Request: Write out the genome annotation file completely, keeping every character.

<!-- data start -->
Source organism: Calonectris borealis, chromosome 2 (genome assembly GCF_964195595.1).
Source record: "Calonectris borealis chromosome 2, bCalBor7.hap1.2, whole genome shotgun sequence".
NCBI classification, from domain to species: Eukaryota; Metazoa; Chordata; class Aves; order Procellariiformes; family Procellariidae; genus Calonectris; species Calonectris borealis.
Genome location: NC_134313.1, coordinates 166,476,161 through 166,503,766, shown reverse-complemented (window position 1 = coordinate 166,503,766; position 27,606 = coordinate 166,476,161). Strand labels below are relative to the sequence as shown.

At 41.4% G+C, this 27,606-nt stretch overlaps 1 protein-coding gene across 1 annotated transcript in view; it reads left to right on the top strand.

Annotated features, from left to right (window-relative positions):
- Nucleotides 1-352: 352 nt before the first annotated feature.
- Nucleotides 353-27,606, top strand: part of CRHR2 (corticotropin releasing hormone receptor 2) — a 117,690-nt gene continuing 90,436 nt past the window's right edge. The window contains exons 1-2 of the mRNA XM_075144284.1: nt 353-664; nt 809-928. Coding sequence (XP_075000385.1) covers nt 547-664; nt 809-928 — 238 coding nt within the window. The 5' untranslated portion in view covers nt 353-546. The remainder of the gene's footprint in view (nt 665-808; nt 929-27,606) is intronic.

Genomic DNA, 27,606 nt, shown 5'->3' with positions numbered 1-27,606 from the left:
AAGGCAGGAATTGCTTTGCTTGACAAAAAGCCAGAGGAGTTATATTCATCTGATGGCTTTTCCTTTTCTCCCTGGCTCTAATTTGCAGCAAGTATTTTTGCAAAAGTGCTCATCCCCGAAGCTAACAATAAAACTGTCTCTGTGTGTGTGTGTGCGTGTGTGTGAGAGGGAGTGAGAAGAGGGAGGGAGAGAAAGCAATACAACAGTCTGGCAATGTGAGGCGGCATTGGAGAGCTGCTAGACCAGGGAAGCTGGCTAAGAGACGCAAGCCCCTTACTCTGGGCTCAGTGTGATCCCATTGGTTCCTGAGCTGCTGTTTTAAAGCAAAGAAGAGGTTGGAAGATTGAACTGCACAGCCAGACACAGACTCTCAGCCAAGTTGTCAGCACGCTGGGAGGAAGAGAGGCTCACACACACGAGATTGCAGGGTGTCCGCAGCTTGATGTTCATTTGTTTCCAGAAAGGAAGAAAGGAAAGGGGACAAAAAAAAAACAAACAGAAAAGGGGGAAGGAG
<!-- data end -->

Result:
Source organism: Calonectris borealis, chromosome 2 (genome assembly GCF_964195595.1).
Source record: "Calonectris borealis chromosome 2, bCalBor7.hap1.2, whole genome shotgun sequence".
NCBI classification, from domain to species: Eukaryota; Metazoa; Chordata; class Aves; order Procellariiformes; family Procellariidae; genus Calonectris; species Calonectris borealis.
Genome location: NC_134313.1, coordinates 166,476,161 through 166,503,766, shown reverse-complemented (window position 1 = coordinate 166,503,766; position 27,606 = coordinate 166,476,161). Strand labels below are relative to the sequence as shown.

At 41.4% G+C, this 27,606-nt stretch overlaps 1 protein-coding gene across 1 annotated transcript in view; it reads left to right on the top strand.

Annotated features, from left to right (window-relative positions):
- Nucleotides 1-352: 352 nt before the first annotated feature.
- Nucleotides 353-27,606, top strand: part of CRHR2 (corticotropin releasing hormone receptor 2) — a 117,690-nt gene continuing 90,436 nt past the window's right edge. The window contains exons 1-2 of the mRNA XM_075144284.1: nt 353-664; nt 809-928. Coding sequence (XP_075000385.1) covers nt 547-664; nt 809-928 — 238 coding nt within the window. The 5' untranslated portion in view covers nt 353-546. The remainder of the gene's footprint in view (nt 665-808; nt 929-27,606) is intronic.

Genomic DNA, 27,606 nt, shown 5'->3' with positions numbered 1-27,606 from the left:
AAGGCAGGAATTGCTTTGCTTGACAAAAAGCCAGAGGAGTTATATTCATCTGATGGCTTTTCCTTTTCTCCCTGGCTCTAATTTGCAGCAAGTATTTTTGCAAAAGTGCTCATCCCCGAAGCTAACAATAAAACTGTCTCTGTGTGTGTGTGTGCGTGTGTGTGAGAGGGAGTGAGAAGAGGGAGGGAGAGAAAGCAATACAACAGTCTGGCAATGTGAGGCGGCATTGGAGAGCTGCTAGACCAGGGAAGCTGGCTAAGAGACGCAAGCCCCTTACTCTGGGCTCAGTGTGATCCCATTGGTTCCTGAGCTGCTGTTTTAAAGCAAAGAAGAGGTTGGAAGATTGAACTGCACAGCCAGACACAGACTCTCAGCCAAGTTGTCAGCACGCTGGGAGGAAGAGAGGCTCACACACACGAGATTGCAGGGTGTCCGCAGCTTGATGTTCATTTGTTTCCAGAAAGGAAGAAAGGAAAGGGGACAAAAAAAAAACAAACAGAAAAGGGGGAAGGAG